Published Date: 03/03/2014
By Pat Rountree
Under the Family and Medical Leave Act (FMLA), there is sometimes confusion over the right of parents to take leave to care for an adult child. Under the FMLA, for an employee’s child with a serious health condition, the criteria are different for children under 18 and adult children, who must be incapable of self-care because of a mental or physical disability. For adult children, FMLA eligibility is generally based on meeting the Americans with Disabilities Act (ADA) standards. Since the FMLA came out in 1993 the ADA has changed significantly (due to the ADA Amendments Act of 2008) and the standard for meeting the criteria for FMLA for adult children is a lower threshold. There is also a misconception that adult children must have had the mental or physical disability since they were under age 18. This is not true.
Following are some FAQs from the US Department of Labor (DOL) website about this FMLA issue:
Must my child have been disabled since birth in order to meet the FMLA definition of a “son or daughter”?
No. The age of the child at the onset of a disability is irrelevant in determining whether the child is a “son or daughter” under the FMLA. An eligible employee is entitled to take FMLA leave to care for a son or daughter with a serious health condition who is 18 years of age or older and incapable of self-care because of a disability regardless of when the disability commenced.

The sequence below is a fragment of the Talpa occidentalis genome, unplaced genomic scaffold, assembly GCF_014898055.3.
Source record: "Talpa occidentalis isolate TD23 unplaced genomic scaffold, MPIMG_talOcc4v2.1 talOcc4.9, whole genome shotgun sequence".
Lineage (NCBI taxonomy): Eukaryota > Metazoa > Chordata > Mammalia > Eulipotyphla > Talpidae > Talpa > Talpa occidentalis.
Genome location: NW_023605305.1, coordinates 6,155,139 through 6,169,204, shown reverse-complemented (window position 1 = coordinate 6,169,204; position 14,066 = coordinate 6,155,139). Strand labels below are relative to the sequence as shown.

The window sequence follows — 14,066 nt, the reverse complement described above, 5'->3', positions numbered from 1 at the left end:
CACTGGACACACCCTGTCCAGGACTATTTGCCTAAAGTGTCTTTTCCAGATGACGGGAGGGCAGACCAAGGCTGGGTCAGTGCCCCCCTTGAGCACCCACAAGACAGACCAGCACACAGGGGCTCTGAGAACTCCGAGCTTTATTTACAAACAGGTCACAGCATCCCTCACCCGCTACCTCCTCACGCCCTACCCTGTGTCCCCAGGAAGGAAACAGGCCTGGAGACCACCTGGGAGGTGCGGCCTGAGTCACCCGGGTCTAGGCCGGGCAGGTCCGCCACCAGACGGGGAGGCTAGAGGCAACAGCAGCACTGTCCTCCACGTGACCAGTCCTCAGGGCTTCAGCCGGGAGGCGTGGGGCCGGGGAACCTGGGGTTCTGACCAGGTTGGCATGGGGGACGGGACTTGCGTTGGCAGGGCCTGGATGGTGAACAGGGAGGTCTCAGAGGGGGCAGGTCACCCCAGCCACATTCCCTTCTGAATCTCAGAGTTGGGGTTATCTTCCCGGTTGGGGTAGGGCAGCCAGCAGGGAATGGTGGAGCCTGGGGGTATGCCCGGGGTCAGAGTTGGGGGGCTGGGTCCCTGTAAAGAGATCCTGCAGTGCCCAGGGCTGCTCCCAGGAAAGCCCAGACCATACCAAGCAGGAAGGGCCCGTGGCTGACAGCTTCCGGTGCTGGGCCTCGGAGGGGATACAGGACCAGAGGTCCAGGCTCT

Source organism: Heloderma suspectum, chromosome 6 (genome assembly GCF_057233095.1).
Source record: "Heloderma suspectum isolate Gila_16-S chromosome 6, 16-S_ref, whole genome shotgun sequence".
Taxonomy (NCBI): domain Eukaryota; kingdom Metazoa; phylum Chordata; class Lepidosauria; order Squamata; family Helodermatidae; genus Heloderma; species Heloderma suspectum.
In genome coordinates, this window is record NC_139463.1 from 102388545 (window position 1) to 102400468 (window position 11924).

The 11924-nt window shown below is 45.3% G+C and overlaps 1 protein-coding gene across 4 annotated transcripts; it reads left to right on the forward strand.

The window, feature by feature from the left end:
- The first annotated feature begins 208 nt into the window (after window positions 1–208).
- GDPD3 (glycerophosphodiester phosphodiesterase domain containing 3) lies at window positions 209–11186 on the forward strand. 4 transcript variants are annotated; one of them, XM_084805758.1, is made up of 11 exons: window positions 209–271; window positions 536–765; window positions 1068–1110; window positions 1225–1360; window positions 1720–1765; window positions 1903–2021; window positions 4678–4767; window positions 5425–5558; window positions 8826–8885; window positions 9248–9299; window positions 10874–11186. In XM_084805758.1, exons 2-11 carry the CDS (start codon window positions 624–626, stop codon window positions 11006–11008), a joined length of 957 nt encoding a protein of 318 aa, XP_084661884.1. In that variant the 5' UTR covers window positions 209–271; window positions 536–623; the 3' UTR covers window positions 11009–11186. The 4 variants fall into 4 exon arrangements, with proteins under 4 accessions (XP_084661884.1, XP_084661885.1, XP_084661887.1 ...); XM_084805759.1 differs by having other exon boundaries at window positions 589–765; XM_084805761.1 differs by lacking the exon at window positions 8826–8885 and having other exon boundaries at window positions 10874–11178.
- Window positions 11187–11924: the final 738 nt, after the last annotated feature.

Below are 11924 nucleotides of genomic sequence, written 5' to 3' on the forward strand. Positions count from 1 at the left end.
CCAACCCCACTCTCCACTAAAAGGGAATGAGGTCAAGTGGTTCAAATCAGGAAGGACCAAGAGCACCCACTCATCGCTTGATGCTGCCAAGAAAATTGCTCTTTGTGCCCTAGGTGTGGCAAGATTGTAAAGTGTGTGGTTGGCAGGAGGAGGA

What counts as a disability for FMLA leave purposes?
The FMLA regulations adopt the Americans with Disabilities Act (ADA) definition of disability as a physical or mental impairment that substantially limits a major life activity, as interpreted by the Equal Employment Opportunity Commission (EEOC), to define “physical or mental disability.” If an adult son or daughter is “incapable of self-care” due to a disability, he or she will meet the FMLA definition of a son or daughter for whom an eligible employee may take leave.
What does “incapable of self-care” mean?
An individual will be considered “incapable of self-care” for FMLA leave purposes if he or she requires active assistance or supervision in three or more activities of daily living (ADLs) or instrumental activities of daily living (IADLs).
The FMLA regulations include the following as examples of ADLs:
- Caring appropriately for one’s grooming and hygiene
The FMLA regulations provide the following examples of IADLs:
- Taking public transportation
- Paying bills
- Maintaining a residence
- Using telephones and directories
- Using a post office
These lists of ADLs and IADLs are not exclusive and determinations of whether an individual is “incapable of self-care” may include consideration of additional activities such as needing assistance with medication management. Each determination is fact-specific and must be made based on the individual’s condition at the time of the requested leave. The determination must be based on all relevant factors that might impact the ability of the individual to perform ADLs or IADLs without active assistance or supervision, including, for example, the current effect of an impairment that may be episodic in nature.
For more information on employees qualifying for FMLA leave for their adult children, see the DOL Fact Sheet at http://j.mp/FM-AC. If you have questions about FMLA, please contact a member of CAI's Advice & Resolution Team at 919‑878‑9222 or 336‑668‑7746.